Well, we got the new patch last night. Overall I think the quality of the patch is pretty good, but I do have a couple of point that are worth examining.
First, would Mythic please take a clue from other MMOs like City of Heroes and kick off the “big patch” when the user logs off, instead of when they log on? I sat down to play and was treated to a 171MB update, which was of course happening at the same time as everyone else was trying to get the same 171 megs. To be fair, I have a slow (read: DSL) connection and even so the entire patch took only about an hour, but that was an hour I could have been snuffing Orcs and other tasty Destro minions.
OK, rant off. Now to climb on my soapbox for real. Since patching, I am getting a lot of CTD (crash to desktop, for the two of you who have not heard the term) whenever I log out to the character selection screen. It’s not a huge big deal (at least it has not happened in the middle of a scenario or something!), but it does mean that I have to re-start the game and wait while it does all its leader screens yadda, yadda, yadda.
More importantly, when an application crashes like that it’s very often the result of a misplaced pointer in the code (or as we used to say “the pointer is IN THE OPERATING SYSTEM”), which can have nasy side effects and lead to even less desireable results, like crashing the video card or the dreaded Blue Screen of Death.
So I log back in and apologize to the guildmate I was talking to when it happened for abruptly leaving the conversation. His reaction was “Eh, patches cause crashes.”
Now, I’m not taking umbrage with him, because of course this is a true statement. My reaction is more to the fact that we all accept that “patches cause crashes”. when what we should be demanding is a better quality product for our dollar. Let me say up front that I develop software for a living, not games, but application software and this is not a problem that is exclusive to games. This is endemic to all software development I have ever seen or worked on. The question is, why do we keep letting the developers get away with writing crap and then patching over the crap with more crap until the system basically accidentally works and they call it done?
To avoid the hypocrisy inherent in my argument, I include myself in the list of developers that release crap. Under the guise of anonymity, I will admit that I have released software knowing full well that there were bugs in it that could cause as serious an error as a CTD, and the decision was made to send it out and patch it later. Notice that I switched to the passive voice, there. While I will take responsibility for the release (I was running the engineering department, after all), the decision to release the application came from higher up.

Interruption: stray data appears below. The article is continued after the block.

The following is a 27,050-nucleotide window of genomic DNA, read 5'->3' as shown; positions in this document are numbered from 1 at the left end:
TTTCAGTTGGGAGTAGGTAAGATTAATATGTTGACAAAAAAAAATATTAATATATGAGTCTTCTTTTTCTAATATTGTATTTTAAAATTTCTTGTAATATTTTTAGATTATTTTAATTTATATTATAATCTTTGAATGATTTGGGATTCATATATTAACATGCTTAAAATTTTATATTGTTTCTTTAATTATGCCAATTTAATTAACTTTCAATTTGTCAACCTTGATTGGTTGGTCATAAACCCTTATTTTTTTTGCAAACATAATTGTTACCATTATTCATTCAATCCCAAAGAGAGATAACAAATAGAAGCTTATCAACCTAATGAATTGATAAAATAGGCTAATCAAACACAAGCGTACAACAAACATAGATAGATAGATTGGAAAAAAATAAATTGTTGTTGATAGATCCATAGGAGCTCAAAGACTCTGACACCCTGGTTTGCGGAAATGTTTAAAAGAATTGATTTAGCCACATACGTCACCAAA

Someone a long time ago told me that the answer to “Why?” was always “Money”, and that is certainly the case in every instance I have been involved in where poor quality software was released to a customer base. It is deemed too expensive to develop most software to the quality level needed to ensure really reliable, robust product. Is that true? I contend that it is not, but that is an argument for a different post.
From a developer’s perspective, we want to write good software (yes, there are nuts out there who like to write viruses, but I’m talking about the majority of people, not the crazy minority). We got into software because we love it, we want people to use our applications, play our games, and we want to be the solution to a problem. We don’t want to write buggy crap, applications that don’t do what they should, or that are incomprehensible, or that crash every 15 minutes.
So why don’t we? Well, there are a lot of reasons. Let’s start with the one that I have seen be responsible for inflicting the most heinous releases in my career. There is a little triangle we in the software biz use that has cost on one side, quality on another and time on the third. What this means is that with any development effort, you have any two of these, but not all three. You can be on time and spend little, but your quality will suffer. You can have a quality product on schedule, but cost goes up. Or you can have a quality product with low cost, but your timeline grows.
These are all relative to each other. The more quality you try to pack in, the higher your costs and the longer your timeline. Try to reduce costs and your deadline stretches over the horizon and you never finish. Reining in the timeline means increased costs (often in the form of added bodies, which is another topic for a different post) and reduces the quality of the product. Decreasing the cost (possibly by NOT adding more bodies) means that the end product will be so buggy as to be unusable.
Is this what I think happened with the latest patch for WAR? Actually, it’s not. But, I’m going to save my thoughts on that for another post, because I note that as I warm to my rhetoric, this post is getting awfully lengthy, so I’ll spare a few tidbits for later on.